Recognizing the Signs of Pelvic Organ Prolapse

The idea of what happens when you suffer from pelvic organ prolapse can be unnerving. This condition occurs when the muscles that support your pelvic organs, including your uterus, bladder, and rectum, weaken and cause them to fall and put pressure on your vagina or even drop out of it.  

Lake Havasu OB/GYN Care offers superior diagnostic services and treatment for advanced gynecological concerns like pelvic organ prolapse, and Dr. Kevin Hooker’s medical expertise is always combined with unparalleled compassion as he cares for you.

The facts about pelvic organ prolapse

Pelvic organ prolapse primarily strikes women who have had children, undergone a hysterectomy, or are postmenopausal. Unfortunately it’s not a rare condition, and approximately one-third of women suffer with it sometime during their lives.

The pelvic organs include:

The most common type of prolapse is called cystocele, which involves the prolapse of the bladder into the vagina, and leads to a visible bulge. Sometimes pelvic organs prolapse into the rectum, too. More than one organ can prolapse at a time, as well. 

In addition to childbirth, hysterectomy, and aging, prolapse is linked to obesity, respiratory conditions, cancers of the pelvic organs, and constipation. 

Know the symptoms of pelvic organ prolapse

It’s smart to familiarize yourself with the symptoms of pelvic organ prolapse, not only because it affects so many women during different phases of their lives, but it better equips you to identify the signs and seek treatment promptly, saving you unnecessary anguish.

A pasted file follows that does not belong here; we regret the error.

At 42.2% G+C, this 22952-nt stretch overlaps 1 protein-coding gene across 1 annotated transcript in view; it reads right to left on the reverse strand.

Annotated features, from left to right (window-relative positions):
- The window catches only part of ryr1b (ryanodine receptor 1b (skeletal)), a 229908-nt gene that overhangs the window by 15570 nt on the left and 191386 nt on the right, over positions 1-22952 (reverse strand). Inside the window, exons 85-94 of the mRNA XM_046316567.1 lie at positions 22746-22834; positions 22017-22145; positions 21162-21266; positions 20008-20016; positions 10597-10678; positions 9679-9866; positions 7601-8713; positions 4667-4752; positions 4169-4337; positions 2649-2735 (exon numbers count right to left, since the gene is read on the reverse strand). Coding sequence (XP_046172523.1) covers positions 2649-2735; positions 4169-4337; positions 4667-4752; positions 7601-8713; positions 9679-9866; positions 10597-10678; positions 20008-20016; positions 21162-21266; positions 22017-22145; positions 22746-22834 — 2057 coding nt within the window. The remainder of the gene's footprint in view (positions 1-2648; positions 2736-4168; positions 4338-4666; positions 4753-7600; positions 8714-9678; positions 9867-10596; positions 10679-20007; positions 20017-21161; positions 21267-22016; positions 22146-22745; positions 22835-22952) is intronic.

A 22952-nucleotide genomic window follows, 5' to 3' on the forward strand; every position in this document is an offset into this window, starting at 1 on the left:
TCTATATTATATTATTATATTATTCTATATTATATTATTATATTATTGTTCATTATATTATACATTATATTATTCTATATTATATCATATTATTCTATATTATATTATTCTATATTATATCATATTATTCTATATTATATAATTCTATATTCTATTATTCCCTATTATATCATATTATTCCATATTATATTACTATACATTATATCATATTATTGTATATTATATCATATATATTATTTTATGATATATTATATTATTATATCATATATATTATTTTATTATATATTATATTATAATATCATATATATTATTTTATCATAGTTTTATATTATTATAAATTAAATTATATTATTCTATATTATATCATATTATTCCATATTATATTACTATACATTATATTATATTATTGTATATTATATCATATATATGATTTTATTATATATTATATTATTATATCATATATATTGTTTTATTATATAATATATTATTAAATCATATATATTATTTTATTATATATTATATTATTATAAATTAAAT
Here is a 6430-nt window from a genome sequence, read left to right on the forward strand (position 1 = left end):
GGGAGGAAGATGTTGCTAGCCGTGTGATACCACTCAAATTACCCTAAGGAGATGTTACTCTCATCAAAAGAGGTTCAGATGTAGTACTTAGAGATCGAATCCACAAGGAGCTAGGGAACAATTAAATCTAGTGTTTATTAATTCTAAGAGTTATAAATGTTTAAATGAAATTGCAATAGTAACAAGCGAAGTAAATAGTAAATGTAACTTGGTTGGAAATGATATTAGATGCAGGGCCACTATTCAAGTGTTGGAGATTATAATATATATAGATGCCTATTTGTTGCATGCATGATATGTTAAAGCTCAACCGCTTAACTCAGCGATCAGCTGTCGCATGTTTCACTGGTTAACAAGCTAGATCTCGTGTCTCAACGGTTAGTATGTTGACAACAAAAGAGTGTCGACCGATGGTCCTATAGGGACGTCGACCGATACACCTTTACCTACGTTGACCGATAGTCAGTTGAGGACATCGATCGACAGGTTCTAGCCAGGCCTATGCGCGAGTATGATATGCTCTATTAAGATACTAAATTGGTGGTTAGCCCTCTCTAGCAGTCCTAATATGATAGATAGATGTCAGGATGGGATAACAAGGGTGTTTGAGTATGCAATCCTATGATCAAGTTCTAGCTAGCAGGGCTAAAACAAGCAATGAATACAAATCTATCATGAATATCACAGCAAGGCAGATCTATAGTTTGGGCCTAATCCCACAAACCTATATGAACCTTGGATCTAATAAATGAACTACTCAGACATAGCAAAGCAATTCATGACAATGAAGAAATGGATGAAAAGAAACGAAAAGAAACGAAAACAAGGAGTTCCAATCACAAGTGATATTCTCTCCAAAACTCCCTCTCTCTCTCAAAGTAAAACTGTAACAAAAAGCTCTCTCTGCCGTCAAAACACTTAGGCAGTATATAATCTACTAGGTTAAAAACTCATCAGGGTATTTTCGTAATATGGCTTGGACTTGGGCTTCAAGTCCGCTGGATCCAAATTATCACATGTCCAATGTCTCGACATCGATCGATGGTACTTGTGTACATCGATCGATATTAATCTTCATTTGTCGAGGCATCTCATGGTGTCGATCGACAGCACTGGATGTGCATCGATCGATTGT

Pelvic organ prolapse symptoms include:

Not surprisingly, a driver of pelvic organ prolapse symptoms is which organ or organs drop. If your rectum faalls, you may notice constipation and painful sex, whereas if your bladder descends, urinary symptoms will come to the fore. 

How can pelvic organ prolapse be treated?

If you suspect pelvic organ prolapse, a visit to Dr. Hooker is definitely in order. He typically performs a pelvic exam and might recommend imaging tests so he can get a clear view of what’s going on. If he diagnoses you with pelvic organ prolapse, he has an arsenal of treatments he employs to bring you relief.

The one he chooses for you depends on the type of prolapse, its severity, and other factors. He frequently recommends doing Kegel exercises regularly, which involve tightening and relaxing the muscles that control your flow of urine. These moves strengthen your pelvic floor muscles. 

Another lifestyle practice Dr. Hooker may suggest is including more high-fiber foods in your diet to counter constipation. 

Dr. Hooker may also use a small device called a pessary to treat you, which targets your affected organs and supports them. These can be worn for extended periods but are removable. 

Sometimes surgery is necessary to rectify a prolapse problem. For example, if your uterus prolapses, he might advise and perform a hysterectomy. In this case, her refers you to the Lake Havasu Regional Medical Center.

Pelvic prolapse prevention

There are some steps you can take to prevent pelvic organ prolapse. These include losing weight if you’re overweight or obese; quitting smoking if you smoke, as the habit can lead to chronic coughing; and maintaining a healthy, high-fiber diet to discourage constipation. 

Call our office to schedule a consultation with Dr. Hooker if you’re experiencing pelvic organ prolapse symptoms, or if you feel you’re at risk. You can also book one through our website

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